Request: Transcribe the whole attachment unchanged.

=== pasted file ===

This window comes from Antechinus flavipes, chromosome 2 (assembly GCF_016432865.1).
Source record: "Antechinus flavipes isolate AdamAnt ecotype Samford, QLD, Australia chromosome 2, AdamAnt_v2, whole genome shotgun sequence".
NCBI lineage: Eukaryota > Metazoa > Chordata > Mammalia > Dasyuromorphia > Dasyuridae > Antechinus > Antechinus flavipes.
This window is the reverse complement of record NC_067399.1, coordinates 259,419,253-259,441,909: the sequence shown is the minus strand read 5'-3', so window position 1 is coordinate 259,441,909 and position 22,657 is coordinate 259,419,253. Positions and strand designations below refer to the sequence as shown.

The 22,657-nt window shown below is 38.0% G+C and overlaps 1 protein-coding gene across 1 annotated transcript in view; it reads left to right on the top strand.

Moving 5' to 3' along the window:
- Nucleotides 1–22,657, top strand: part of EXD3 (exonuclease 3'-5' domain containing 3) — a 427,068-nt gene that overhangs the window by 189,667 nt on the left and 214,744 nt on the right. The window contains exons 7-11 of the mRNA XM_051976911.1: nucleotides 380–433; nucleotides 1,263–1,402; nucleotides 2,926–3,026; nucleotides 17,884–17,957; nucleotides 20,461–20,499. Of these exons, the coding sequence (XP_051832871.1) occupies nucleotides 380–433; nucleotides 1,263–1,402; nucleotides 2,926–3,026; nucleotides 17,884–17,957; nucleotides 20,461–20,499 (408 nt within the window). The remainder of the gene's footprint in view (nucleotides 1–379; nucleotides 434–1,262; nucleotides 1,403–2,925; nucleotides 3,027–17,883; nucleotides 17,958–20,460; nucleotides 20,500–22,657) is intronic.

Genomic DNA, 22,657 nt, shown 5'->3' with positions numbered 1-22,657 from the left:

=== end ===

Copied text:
This window comes from Antechinus flavipes, chromosome 2 (assembly GCF_016432865.1).
Source record: "Antechinus flavipes isolate AdamAnt ecotype Samford, QLD, Australia chromosome 2, AdamAnt_v2, whole genome shotgun sequence".
NCBI lineage: Eukaryota > Metazoa > Chordata > Mammalia > Dasyuromorphia > Dasyuridae > Antechinus > Antechinus flavipes.
This window is the reverse complement of record NC_067399.1, coordinates 259,419,253-259,441,909: the sequence shown is the minus strand read 5'-3', so window position 1 is coordinate 259,441,909 and position 22,657 is coordinate 259,419,253. Positions and strand designations below refer to the sequence as shown.

The 22,657-nt window shown below is 38.0% G+C and overlaps 1 protein-coding gene across 1 annotated transcript in view; it reads left to right on the top strand.

Moving 5' to 3' along the window:
- Nucleotides 1–22,657, top strand: part of EXD3 (exonuclease 3'-5' domain containing 3) — a 427,068-nt gene that overhangs the window by 189,667 nt on the left and 214,744 nt on the right. The window contains exons 7-11 of the mRNA XM_051976911.1: nucleotides 380–433; nucleotides 1,263–1,402; nucleotides 2,926–3,026; nucleotides 17,884–17,957; nucleotides 20,461–20,499. Of these exons, the coding sequence (XP_051832871.1) occupies nucleotides 380–433; nucleotides 1,263–1,402; nucleotides 2,926–3,026; nucleotides 17,884–17,957; nucleotides 20,461–20,499 (408 nt within the window). The remainder of the gene's footprint in view (nucleotides 1–379; nucleotides 434–1,262; nucleotides 1,403–2,925; nucleotides 3,027–17,883; nucleotides 17,958–20,460; nucleotides 20,500–22,657) is intronic.

Genomic DNA, 22,657 nt, shown 5'->3' with positions numbered 1-22,657 from the left: